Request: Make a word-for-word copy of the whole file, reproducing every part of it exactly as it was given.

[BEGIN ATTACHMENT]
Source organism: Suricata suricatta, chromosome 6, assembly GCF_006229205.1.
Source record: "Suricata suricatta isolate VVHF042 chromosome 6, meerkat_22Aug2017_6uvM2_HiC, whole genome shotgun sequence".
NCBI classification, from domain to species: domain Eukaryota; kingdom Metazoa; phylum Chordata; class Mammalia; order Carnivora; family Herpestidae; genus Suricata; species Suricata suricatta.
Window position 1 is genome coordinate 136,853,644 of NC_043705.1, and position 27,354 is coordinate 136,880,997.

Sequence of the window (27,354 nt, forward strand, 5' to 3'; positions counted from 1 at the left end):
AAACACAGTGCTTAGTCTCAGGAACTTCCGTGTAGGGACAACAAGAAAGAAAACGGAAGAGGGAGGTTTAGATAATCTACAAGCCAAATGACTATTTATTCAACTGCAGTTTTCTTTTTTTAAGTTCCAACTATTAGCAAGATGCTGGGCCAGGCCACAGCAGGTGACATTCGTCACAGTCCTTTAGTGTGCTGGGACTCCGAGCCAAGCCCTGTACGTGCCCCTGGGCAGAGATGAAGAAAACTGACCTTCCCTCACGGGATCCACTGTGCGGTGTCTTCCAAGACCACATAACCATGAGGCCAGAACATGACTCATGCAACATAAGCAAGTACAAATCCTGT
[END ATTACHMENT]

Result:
Source organism: Suricata suricatta, chromosome 6, assembly GCF_006229205.1.
Source record: "Suricata suricatta isolate VVHF042 chromosome 6, meerkat_22Aug2017_6uvM2_HiC, whole genome shotgun sequence".
NCBI classification, from domain to species: domain Eukaryota; kingdom Metazoa; phylum Chordata; class Mammalia; order Carnivora; family Herpestidae; genus Suricata; species Suricata suricatta.
Window position 1 is genome coordinate 136,853,644 of NC_043705.1, and position 27,354 is coordinate 136,880,997.

Sequence of the window (27,354 nt, forward strand, 5' to 3'; positions counted from 1 at the left end):
AAACACAGTGCTTAGTCTCAGGAACTTCCGTGTAGGGACAACAAGAAAGAAAACGGAAGAGGGAGGTTTAGATAATCTACAAGCCAAATGACTATTTATTCAACTGCAGTTTTCTTTTTTTAAGTTCCAACTATTAGCAAGATGCTGGGCCAGGCCACAGCAGGTGACATTCGTCACAGTCCTTTAGTGTGCTGGGACTCCGAGCCAAGCCCTGTACGTGCCCCTGGGCAGAGATGAAGAAAACTGACCTTCCCTCACGGGATCCACTGTGCGGTGTCTTCCAAGACCACATAACCATGAGGCCAGAACATGACTCATGCAACATAAGCAAGTACAAATCCTGT